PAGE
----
The NCAA March Madness is where legends are born. From unknown Cinderella teams to young players who went on to become superstars at the professional level, March Madness brings excitement to every game.
Lost in all the glory of the March Madness tournament are the minds who steered their teams to the spotlight. A lot of coaches have made their name in the NCAA; some of them went on to forge a career in the NBA, while others stayed in the collegiate realm to continue teaching young hoopers on and off the court.
Today, we’ll look back at the top legendary coaches of March Madness and how each impacted their players and teams. If you’re placing bets on the March Madness tournament, it’s important that you also look at the coaches who are leading their teams. Moreover, you can also boost your odds by keeping up to date with March Madness MVP odds on this website.
Top 6 Legendary Coaches of March Madness
These coaches didn’t just etch their names on March Madness history, but they also had a lasting impact on the game of basketball. Some of their names are already engraved in yearly trophies, and they are still widely talked about in the basketball community.
1. John Wooden
When talking about the UCLA Bruins, the name of Coach John Wooden always comes to mind. Wooden started coaching at UCLA during the 1948-49 season and instantly gave life to the Bruins’ basketball program.
Wooden and his UCLA teams went on to win ten national championships, including an era of unblemished status when they won seven straight titles. Wooden’s 10 NCAA championships still stand as an all-time record today.
Wooden was also famous for coaching two legendary big men at UCLA: Kareem Abdul-Jabbar and Bill Walton. Abdul-Jabbar went on to win six championships in the NBA and is now ranked second in the NBA’s all-time scoring list. Meanwhile, Walton won two championships for the Portland Trail Blazers and forged a career as a basketball analyst and sportscaster.
NCAA honors Wooden’s contributions by naming the NCAA Tournament MVP trophy as the “John R. Wooden Award”. Wooden coached at the NCAA for more than 40 years, compiling a stellar record of 885 wins and 203 losses.
2. Bob Knight
As much as John Wooden is synonymous with UCLA’s prestige, Bob Knight has the same impact on the Indiana Hoosiers basketball program. Knight led the Hoosiers to three championships under his tenure and was named the Naismith College Coach of the Year in 1987.
While it’s true that Knight is known for his fiery attitude on the court, there’s no doubt that he helped introduce innovations to the game. His motion offense was new during his time, and his teams were popular for playing aggressive defense.
Among the famous players that Knight has coached include Isiah Thomas, Mike Woodson, and Keith Smart. Thomas became one of the best scoring guards in NBA history, while Woodson and Smart forged coaching careers in the pros.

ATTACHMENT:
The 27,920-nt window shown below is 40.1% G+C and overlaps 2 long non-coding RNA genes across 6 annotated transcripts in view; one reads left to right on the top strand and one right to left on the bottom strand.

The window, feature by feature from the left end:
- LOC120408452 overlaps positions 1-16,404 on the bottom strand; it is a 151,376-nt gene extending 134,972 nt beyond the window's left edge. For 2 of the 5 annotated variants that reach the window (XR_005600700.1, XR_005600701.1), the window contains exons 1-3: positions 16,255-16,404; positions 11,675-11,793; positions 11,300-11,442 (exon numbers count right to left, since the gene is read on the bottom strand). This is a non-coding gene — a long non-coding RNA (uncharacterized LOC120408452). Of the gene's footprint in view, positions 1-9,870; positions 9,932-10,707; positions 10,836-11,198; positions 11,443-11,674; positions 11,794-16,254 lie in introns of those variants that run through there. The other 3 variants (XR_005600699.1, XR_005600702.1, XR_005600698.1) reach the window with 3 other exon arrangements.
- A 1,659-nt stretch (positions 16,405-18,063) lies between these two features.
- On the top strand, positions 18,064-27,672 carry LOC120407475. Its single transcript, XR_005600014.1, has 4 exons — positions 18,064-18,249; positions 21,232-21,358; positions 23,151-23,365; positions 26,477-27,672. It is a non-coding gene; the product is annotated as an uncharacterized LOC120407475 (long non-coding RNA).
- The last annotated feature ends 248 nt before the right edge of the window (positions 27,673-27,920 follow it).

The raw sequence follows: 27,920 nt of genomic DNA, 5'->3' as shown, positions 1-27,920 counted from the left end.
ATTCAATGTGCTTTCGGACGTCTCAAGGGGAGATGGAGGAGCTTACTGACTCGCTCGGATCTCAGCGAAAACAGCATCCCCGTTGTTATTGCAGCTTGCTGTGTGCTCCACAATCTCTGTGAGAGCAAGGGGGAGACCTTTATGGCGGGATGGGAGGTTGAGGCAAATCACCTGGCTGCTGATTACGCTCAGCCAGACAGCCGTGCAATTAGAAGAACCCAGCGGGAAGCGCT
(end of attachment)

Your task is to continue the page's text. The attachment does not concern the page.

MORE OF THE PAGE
Throughout his coaching career in the NCAA, Knight has accumulated an excellent record of 902 wins and 371 losses.
3. Mike Krzyzewski
Who could ever forget about Coach K? Mike Krzyzewski retired from coaching duties at Duke in 2022, but his name is already etched at the top of the Blue Devils basketball program.
It was in 1980 when Krzyzewski was first installed as head coach of Duke University. He went on to win five championships with Duke and was named Naismith College Coach of the Year three times.
Along with his coaching resume in the collegiate ranks, Krzyzewski also made a name in the international game, having won three Olympic Gold Medals with the USA men’s basketball team. Krzyzewski finished his NCAA coaching stint with a tremendous record of 1,202 wins and 368 losses.
4. Dean Smith
We have already touched base with UCLA, Indiana, and Duke. It’s now time to talk about North Carolina, and there’s no better way to start this conversation with Dean Smith.
Smith coached the North Carolina Tar Heels from 1961 to 1997, winning two national championships with the team. Smith was named Naismith College Coach of the Year in 1993 and was inducted into the FIBA Hall of Fame in 2007.
Among the notable players that Smith coached in North Carolina were Michael Jordan, Vince Carter, and James Worthy. Jordan eventually became the best basketball player in history, and Carter and Worthy embarked on All-Star careers in the NBA.
Smith finished his collegiate coaching tenure with a tremendous record of 879 wins and 254 losses.
5. Adolph Rupp
When talking about the NCAA landscape, you can never leave out the Kentucky Wildcats, especially with how Coach Adolph Rupp established the program from 1930 to 1972. Rupp started coaching the Wildcats in 1930 and steered the program to four NCAA titles.
Rupp’s tenure in Kentucky was momentarily marred by the “point-shaving scandal” in 1951, but his success with the team was unprecedented. His Wildcats teams were known for their run-and-gun, up-tempo style of play, an offensive strategy that led to a lot of success in the collegiate ranks.
Rupp concluded his coaching stint in 1972, having tallied an excellent record of 876 wins and 190 losses. Rupp was inducted into the Basketball Hall of Fame in 1969 and into the College Basketball Hall of Fame in 2006.
6. Jim Boeheim
Jim Boeheim is the only active coach on this list, as he has been coaching the Syracuse Orange since first taking over in 1976. Boeheim may only have one national championship under his belt, but Syracuse has been a consistently good team under his tenure.
Boeheim won the Naismith College Coach of the Year award in 2010 and was given the John R. Wooden Legends of Coaching Award in 2006. He also won three Olympic Gold Medals as an assistant coach for the United States men’s national basketball team.
Boeheim currently boasts a record of 1,014 wins and 440 losses as a coach in the collegiate ranks.